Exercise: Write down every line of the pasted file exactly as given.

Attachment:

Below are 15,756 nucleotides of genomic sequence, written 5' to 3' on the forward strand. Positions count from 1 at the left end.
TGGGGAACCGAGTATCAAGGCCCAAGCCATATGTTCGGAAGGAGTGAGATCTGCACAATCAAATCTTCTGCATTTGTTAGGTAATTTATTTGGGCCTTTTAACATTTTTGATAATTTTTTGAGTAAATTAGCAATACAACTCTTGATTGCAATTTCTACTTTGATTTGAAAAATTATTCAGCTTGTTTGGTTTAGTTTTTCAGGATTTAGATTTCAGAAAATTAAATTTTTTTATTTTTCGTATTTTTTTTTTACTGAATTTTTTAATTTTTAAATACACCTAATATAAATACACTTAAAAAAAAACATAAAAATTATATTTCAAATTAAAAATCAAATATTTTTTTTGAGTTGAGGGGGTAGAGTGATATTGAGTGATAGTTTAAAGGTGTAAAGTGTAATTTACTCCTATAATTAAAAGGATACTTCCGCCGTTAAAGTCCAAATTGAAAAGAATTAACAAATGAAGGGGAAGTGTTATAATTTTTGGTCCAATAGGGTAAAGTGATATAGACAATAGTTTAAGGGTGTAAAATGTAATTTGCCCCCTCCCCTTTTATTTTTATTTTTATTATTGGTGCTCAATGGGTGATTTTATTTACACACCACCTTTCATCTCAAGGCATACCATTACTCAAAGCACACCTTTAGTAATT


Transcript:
Below are 15,756 nucleotides of genomic sequence, written 5' to 3' on the forward strand. Positions count from 1 at the left end.
TGGGGAACCGAGTATCAAGGCCCAAGCCATATGTTCGGAAGGAGTGAGATCTGCACAATCAAATCTTCTGCATTTGTTAGGTAATTTATTTGGGCCTTTTAACATTTTTGATAATTTTTTGAGTAAATTAGCAATACAACTCTTGATTGCAATTTCTACTTTGATTTGAAAAATTATTCAGCTTGTTTGGTTTAGTTTTTCAGGATTTAGATTTCAGAAAATTAAATTTTTTTATTTTTCGTATTTTTTTTTTACTGAATTTTTTAATTTTTAAATACACCTAATATAAATACACTTAAAAAAAAACATAAAAATTATATTTCAAATTAAAAATCAAATATTTTTTTTGAGTTGAGGGGGTAGAGTGATATTGAGTGATAGTTTAAAGGTGTAAAGTGTAATTTACTCCTATAATTAAAAGGATACTTCCGCCGTTAAAGTCCAAATTGAAAAGAATTAACAAATGAAGGGGAAGTGTTATAATTTTTGGTCCAATAGGGTAAAGTGATATAGACAATAGTTTAAGGGTGTAAAATGTAATTTGCCCCCTCCCCTTTTATTTTTATTTTTATTATTGGTGCTCAATGGGTGATTTTATTTACACACCACCTTTCATCTCAAGGCATACCATTACTCAAAGCACACCTTTAGTAATT